The Craziest Fight You’ll See All Year: Should Mairis Breidis Have Been Disqualified In Krzysztof Glowacki Fight?

By James Slater - 06/17/2019 - Comments

To the surprise of absolutely nobody who saw the fight, the team of cruiserweight Krzysztof Glowacki has appealed the result of this past weekend’s World Boxing Super Series fight with Mairis Breidis. On paper, Breidis secured his place in the WBSS final, against Yunier Dorticos, to be fought at a date and venue to be announced later this year. Yet there is way more to it than that.

The fight, which officially went into the books (for now at least) as a third-round stoppage win for Breidis, was fraught with controversy. Both men committed fouls in round-two: Glowacki hitting Breidis with a hard shot to the back of the head, Breidis then coming right back with a nasty elbow that landed clean across the chin. Glowacki went down, was ordered to get back up by veteran ref Robert Byrd – who had a pretty bad night altogether – and then Breidis was deducted a point.

If that wasn’t bad enough, what followed was shocking. Breidis hit and hurt Glowacki, who was no doubt still stunned from the elbow he had received to the jaw, and decked him again, this time legally. Glowacki beat the count just before the bell – but then the second-round continued, for around ten-seconds. Byrd had failed to hear the gong and he allowed Breidis to bang away at an out of it Glowacki and send him down a second time; by which point Glowacki’s corner-men were going nuts on the ring apron.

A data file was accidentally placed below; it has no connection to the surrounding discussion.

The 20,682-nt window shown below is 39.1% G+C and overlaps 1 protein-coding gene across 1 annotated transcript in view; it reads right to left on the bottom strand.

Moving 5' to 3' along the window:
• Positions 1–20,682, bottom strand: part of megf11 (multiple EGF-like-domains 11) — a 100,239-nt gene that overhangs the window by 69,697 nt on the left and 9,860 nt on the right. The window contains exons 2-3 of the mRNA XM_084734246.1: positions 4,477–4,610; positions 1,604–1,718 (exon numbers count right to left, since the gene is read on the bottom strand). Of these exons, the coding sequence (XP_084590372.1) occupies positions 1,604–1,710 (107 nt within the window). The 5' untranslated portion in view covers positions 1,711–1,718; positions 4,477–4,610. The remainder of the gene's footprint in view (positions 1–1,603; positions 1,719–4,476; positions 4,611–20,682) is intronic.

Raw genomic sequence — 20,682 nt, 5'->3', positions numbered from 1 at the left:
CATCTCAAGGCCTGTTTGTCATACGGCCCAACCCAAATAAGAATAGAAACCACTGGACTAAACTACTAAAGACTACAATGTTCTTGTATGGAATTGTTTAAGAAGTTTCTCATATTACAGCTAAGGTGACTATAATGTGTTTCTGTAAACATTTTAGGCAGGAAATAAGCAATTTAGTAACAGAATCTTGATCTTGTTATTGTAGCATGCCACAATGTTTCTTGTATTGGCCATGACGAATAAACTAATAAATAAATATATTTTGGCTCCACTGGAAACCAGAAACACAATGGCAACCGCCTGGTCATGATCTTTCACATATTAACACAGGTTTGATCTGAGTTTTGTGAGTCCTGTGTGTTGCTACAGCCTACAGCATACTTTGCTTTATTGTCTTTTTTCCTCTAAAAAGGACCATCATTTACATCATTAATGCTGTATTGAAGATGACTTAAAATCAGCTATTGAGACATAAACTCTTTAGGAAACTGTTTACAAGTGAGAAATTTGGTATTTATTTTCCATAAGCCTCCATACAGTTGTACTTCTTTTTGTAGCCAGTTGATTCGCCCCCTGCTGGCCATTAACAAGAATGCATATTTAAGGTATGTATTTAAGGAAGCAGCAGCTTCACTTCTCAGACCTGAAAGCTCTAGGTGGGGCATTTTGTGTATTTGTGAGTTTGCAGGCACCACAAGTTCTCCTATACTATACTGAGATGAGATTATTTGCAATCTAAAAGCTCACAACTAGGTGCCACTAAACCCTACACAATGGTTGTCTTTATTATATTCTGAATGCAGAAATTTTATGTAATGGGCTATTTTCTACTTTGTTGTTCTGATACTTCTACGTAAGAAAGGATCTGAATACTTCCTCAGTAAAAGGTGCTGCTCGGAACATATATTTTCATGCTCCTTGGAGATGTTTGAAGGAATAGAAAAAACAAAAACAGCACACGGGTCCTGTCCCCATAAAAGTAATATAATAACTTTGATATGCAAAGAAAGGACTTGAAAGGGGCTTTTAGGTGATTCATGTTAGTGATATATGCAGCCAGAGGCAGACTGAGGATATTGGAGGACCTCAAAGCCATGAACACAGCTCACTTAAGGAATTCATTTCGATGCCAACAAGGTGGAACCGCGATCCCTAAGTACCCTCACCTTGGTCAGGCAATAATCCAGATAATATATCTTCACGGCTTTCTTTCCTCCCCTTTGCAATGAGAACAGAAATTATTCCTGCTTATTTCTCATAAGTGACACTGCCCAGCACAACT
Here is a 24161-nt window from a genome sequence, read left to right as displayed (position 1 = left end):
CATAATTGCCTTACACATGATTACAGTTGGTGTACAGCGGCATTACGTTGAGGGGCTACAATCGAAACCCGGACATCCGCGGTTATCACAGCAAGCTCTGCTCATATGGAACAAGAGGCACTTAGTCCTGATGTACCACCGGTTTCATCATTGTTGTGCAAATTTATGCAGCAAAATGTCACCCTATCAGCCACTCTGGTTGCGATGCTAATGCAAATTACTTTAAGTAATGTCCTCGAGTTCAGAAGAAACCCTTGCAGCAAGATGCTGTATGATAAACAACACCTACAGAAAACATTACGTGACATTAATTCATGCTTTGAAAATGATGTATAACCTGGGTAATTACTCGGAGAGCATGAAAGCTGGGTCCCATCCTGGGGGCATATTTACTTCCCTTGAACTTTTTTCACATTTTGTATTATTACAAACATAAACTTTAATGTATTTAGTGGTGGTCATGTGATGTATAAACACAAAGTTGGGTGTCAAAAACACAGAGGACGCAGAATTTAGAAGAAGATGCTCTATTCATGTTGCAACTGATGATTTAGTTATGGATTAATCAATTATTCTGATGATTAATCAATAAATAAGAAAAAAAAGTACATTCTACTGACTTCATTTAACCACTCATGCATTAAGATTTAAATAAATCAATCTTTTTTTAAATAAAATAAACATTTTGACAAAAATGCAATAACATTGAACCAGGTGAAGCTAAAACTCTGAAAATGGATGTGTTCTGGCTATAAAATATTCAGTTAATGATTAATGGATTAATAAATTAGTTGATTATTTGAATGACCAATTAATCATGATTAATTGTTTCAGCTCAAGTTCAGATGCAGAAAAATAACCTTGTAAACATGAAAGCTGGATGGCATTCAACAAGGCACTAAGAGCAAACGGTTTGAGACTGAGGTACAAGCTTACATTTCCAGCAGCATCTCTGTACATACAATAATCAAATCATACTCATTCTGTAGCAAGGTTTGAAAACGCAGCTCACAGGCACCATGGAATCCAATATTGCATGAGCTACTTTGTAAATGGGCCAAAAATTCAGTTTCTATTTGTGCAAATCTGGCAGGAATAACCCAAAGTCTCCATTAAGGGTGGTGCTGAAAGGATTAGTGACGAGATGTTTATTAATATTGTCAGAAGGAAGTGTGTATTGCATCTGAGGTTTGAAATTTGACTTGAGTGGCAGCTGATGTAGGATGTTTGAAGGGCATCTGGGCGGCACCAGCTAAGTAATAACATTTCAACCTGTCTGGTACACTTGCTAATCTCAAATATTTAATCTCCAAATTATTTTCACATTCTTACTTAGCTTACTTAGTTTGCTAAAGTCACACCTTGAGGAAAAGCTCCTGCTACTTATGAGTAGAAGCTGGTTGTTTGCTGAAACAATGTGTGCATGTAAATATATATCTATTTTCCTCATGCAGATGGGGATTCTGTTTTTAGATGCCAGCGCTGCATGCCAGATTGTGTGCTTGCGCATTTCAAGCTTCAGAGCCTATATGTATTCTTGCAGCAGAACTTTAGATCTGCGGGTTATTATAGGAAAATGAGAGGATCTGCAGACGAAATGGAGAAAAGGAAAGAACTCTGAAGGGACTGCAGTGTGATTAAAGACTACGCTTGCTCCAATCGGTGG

Then the third-round began and Breidis finished Glowacki off, sending him down for a third time just seconds into the session, with Byrd then halting proceedings. But now, as was widely expected, Glowacki, via his team, has appealed his defeat and he certainly has just cause to do so. Once the governing bodies involved look at the tape of the fight, they will see the deliberate elbow thrown by Breidis and they will see as clear as day how the second-round overran by a substantial margin.

Who knows if the result will be changed to a DQ, a no-contest. Maybe this is what should happen, with the two men having to fight each other again. This would of course put a serious delay in the final of the WBSS but this is something that may prove unavoidable.

Glowacki must be treated fairly, which is something that did not happen to him Riga, Latvia.